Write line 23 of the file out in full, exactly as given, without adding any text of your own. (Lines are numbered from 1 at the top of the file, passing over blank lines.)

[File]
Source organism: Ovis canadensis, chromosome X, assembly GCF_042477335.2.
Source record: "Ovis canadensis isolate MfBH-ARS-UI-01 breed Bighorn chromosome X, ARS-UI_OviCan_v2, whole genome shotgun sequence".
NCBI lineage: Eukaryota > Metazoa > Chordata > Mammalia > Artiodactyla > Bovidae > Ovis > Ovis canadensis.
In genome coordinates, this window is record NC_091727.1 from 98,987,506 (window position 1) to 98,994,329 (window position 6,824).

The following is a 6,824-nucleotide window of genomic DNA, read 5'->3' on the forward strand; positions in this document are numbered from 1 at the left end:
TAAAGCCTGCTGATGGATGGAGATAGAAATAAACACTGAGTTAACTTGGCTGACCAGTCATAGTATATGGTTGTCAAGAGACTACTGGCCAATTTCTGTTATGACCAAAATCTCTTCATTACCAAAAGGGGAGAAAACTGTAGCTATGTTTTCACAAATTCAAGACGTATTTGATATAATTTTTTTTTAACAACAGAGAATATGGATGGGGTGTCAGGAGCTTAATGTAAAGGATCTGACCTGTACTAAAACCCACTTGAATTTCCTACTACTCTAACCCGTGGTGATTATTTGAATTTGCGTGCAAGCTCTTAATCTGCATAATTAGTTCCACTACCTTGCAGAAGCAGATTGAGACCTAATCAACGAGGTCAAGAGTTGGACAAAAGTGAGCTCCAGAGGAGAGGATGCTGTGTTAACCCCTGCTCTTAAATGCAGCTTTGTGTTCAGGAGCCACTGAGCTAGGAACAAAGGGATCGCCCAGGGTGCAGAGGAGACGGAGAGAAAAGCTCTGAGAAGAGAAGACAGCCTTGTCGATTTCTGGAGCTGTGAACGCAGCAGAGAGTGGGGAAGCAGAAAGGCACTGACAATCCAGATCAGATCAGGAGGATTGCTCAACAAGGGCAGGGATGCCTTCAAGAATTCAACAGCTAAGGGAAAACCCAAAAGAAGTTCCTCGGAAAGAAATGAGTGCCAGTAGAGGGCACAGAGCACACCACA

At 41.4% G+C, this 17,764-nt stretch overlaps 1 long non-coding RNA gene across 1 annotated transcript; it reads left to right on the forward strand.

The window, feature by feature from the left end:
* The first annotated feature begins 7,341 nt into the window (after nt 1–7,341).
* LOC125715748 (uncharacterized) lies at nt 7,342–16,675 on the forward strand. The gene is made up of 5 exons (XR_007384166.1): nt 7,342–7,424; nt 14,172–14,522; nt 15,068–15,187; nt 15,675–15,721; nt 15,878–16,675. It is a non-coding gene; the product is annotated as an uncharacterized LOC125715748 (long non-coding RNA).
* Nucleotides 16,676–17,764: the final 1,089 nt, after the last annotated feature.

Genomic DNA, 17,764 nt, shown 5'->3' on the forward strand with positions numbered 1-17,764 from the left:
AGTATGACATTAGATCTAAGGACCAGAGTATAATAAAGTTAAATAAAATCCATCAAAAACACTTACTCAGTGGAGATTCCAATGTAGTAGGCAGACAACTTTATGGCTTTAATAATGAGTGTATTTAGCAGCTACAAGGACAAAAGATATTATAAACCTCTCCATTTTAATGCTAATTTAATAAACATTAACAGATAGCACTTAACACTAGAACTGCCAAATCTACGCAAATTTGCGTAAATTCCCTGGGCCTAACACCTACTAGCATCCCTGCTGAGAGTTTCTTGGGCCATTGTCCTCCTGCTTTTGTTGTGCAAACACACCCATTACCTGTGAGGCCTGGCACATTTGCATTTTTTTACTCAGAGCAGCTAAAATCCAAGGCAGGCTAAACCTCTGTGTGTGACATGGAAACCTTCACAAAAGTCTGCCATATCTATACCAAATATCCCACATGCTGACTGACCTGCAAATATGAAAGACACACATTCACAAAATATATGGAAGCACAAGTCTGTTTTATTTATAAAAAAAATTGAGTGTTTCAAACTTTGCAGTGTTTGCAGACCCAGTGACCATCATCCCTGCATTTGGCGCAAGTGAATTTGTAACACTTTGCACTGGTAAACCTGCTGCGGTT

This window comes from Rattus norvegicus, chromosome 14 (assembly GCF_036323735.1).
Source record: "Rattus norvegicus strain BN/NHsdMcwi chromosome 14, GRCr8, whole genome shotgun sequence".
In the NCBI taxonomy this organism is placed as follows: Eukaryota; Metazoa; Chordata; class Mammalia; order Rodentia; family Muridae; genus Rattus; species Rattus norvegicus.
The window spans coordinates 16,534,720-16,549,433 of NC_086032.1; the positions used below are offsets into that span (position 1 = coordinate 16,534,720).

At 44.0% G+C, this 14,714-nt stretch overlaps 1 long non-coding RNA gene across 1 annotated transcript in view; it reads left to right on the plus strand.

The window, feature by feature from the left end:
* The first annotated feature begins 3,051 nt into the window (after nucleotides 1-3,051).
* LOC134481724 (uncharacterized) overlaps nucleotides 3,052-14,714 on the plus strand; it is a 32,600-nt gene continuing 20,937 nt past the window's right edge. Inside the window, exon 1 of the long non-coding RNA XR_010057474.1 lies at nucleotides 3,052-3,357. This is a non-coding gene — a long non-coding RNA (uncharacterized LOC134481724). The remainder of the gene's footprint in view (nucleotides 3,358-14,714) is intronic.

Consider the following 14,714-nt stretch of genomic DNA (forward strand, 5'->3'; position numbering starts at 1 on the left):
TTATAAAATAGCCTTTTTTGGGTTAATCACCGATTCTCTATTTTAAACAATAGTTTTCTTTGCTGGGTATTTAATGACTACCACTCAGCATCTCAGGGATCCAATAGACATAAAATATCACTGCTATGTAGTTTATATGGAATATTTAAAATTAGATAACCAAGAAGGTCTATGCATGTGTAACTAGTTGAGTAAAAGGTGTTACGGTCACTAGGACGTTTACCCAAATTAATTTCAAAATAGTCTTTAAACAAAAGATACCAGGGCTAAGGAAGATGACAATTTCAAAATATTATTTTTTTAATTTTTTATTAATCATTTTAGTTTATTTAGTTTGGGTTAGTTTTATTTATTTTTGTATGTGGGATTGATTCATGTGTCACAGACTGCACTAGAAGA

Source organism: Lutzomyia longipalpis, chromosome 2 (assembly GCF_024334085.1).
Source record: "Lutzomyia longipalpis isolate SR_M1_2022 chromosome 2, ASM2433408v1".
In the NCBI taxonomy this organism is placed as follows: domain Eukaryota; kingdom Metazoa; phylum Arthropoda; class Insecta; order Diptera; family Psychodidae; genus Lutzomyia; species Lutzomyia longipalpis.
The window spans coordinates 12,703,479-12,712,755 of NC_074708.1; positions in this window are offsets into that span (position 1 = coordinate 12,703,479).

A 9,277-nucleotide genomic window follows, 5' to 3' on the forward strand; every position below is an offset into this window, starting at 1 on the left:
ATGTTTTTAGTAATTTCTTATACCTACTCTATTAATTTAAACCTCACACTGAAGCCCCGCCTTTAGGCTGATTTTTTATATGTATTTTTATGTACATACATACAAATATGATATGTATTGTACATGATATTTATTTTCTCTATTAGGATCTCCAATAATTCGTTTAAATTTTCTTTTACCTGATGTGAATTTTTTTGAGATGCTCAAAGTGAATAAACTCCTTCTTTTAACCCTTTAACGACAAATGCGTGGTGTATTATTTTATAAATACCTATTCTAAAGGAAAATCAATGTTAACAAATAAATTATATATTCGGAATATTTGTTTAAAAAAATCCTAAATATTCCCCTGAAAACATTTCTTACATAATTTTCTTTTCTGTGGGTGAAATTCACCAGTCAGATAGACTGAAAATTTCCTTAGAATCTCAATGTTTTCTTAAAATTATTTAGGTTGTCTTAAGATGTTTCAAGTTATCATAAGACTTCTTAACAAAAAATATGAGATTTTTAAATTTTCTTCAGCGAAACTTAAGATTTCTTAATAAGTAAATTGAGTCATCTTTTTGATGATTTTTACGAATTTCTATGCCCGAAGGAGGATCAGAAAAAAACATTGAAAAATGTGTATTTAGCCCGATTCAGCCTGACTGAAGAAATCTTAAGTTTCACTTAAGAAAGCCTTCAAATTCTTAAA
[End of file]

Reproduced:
TTATAAAATAGCCTTTTTTGGGTTAATCACCGATTCTCTATTTTAAACAATAGTTTTCTTTGCTGGGTATTTAATGACTACCACTCAGCATCTCAGGGATCCAATAGACATAAAATATCACTGCTATGTAGTTTATATGGAATATTTAAAATTAGATAACCAAGAAGGTCTATGCATGTGTAACTAGTTGAGTAAAAGGTGTTACGGTCACTAGGACGTTTACCCAAATTAATTTCAAAATAGTCTTTAAACAAAAGATACCAGGGCTAAGGAAGATGACAATTTCAAAATATTATTTTTTTAATTTTTTATTAATCATTTTAGTTTATTTAGTTTGGGTTAGTTTTATTTATTTTTGTATGTGGGATTGATTCATGTGTCACAGACTGCACTAGAAGA